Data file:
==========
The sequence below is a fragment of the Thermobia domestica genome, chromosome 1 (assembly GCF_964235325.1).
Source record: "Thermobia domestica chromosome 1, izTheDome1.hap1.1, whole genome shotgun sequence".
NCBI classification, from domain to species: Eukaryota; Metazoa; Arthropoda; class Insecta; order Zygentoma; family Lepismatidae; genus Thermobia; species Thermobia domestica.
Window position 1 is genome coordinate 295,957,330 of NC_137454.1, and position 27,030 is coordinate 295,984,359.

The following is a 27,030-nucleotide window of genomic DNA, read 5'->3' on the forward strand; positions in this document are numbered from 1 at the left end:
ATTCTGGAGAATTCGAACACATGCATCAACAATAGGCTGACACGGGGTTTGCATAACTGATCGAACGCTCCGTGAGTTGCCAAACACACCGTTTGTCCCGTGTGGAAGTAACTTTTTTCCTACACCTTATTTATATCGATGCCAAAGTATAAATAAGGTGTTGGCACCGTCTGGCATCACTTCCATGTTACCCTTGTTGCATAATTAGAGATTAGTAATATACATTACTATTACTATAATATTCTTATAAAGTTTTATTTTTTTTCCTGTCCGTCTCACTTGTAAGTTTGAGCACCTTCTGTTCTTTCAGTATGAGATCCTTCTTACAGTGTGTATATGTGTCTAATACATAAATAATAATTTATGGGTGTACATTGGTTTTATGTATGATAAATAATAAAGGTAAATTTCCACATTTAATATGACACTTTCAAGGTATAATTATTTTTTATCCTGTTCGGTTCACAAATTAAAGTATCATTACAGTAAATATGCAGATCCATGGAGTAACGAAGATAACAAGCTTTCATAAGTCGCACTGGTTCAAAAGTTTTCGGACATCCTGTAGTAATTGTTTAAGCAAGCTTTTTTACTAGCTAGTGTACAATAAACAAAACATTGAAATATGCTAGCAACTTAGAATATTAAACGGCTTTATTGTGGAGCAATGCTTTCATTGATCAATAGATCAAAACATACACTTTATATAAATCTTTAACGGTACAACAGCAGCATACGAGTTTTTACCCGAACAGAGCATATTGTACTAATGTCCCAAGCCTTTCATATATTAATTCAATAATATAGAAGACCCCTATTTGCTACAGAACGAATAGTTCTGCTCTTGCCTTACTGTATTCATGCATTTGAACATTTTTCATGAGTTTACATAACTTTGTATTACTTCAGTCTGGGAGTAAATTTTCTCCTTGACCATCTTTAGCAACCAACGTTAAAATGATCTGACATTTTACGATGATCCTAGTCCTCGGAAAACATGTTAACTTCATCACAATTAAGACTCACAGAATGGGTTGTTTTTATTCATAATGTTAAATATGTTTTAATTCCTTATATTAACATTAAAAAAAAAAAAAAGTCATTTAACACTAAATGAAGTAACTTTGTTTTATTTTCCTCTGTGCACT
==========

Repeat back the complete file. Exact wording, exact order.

The sequence below is a fragment of the Thermobia domestica genome, chromosome 1 (assembly GCF_964235325.1).
Source record: "Thermobia domestica chromosome 1, izTheDome1.hap1.1, whole genome shotgun sequence".
NCBI classification, from domain to species: Eukaryota; Metazoa; Arthropoda; class Insecta; order Zygentoma; family Lepismatidae; genus Thermobia; species Thermobia domestica.
Window position 1 is genome coordinate 295,957,330 of NC_137454.1, and position 27,030 is coordinate 295,984,359.

The following is a 27,030-nucleotide window of genomic DNA, read 5'->3' on the forward strand; positions in this document are numbered from 1 at the left end:
ATTCTGGAGAATTCGAACACATGCATCAACAATAGGCTGACACGGGGTTTGCATAACTGATCGAACGCTCCGTGAGTTGCCAAACACACCGTTTGTCCCGTGTGGAAGTAACTTTTTTCCTACACCTTATTTATATCGATGCCAAAGTATAAATAAGGTGTTGGCACCGTCTGGCATCACTTCCATGTTACCCTTGTTGCATAATTAGAGATTAGTAATATACATTACTATTACTATAATATTCTTATAAAGTTTTATTTTTTTTCCTGTCCGTCTCACTTGTAAGTTTGAGCACCTTCTGTTCTTTCAGTATGAGATCCTTCTTACAGTGTGTATATGTGTCTAATACATAAATAATAATTTATGGGTGTACATTGGTTTTATGTATGATAAATAATAAAGGTAAATTTCCACATTTAATATGACACTTTCAAGGTATAATTATTTTTTATCCTGTTCGGTTCACAAATTAAAGTATCATTACAGTAAATATGCAGATCCATGGAGTAACGAAGATAACAAGCTTTCATAAGTCGCACTGGTTCAAAAGTTTTCGGACATCCTGTAGTAATTGTTTAAGCAAGCTTTTTTACTAGCTAGTGTACAATAAACAAAACATTGAAATATGCTAGCAACTTAGAATATTAAACGGCTTTATTGTGGAGCAATGCTTTCATTGATCAATAGATCAAAACATACACTTTATATAAATCTTTAACGGTACAACAGCAGCATACGAGTTTTTACCCGAACAGAGCATATTGTACTAATGTCCCAAGCCTTTCATATATTAATTCAATAATATAGAAGACCCCTATTTGCTACAGAACGAATAGTTCTGCTCTTGCCTTACTGTATTCATGCATTTGAACATTTTTCATGAGTTTACATAACTTTGTATTACTTCAGTCTGGGAGTAAATTTTCTCCTTGACCATCTTTAGCAACCAACGTTAAAATGATCTGACATTTTACGATGATCCTAGTCCTCGGAAAACATGTTAACTTCATCACAATTAAGACTCACAGAATGGGTTGTTTTTATTCATAATGTTAAATATGTTTTAATTCCTTATATTAACATTAAAAAAAAAAAAAAGTCATTTAACACTAAATGAAGTAACTTTGTTTTATTTTCCTCTGTGCACT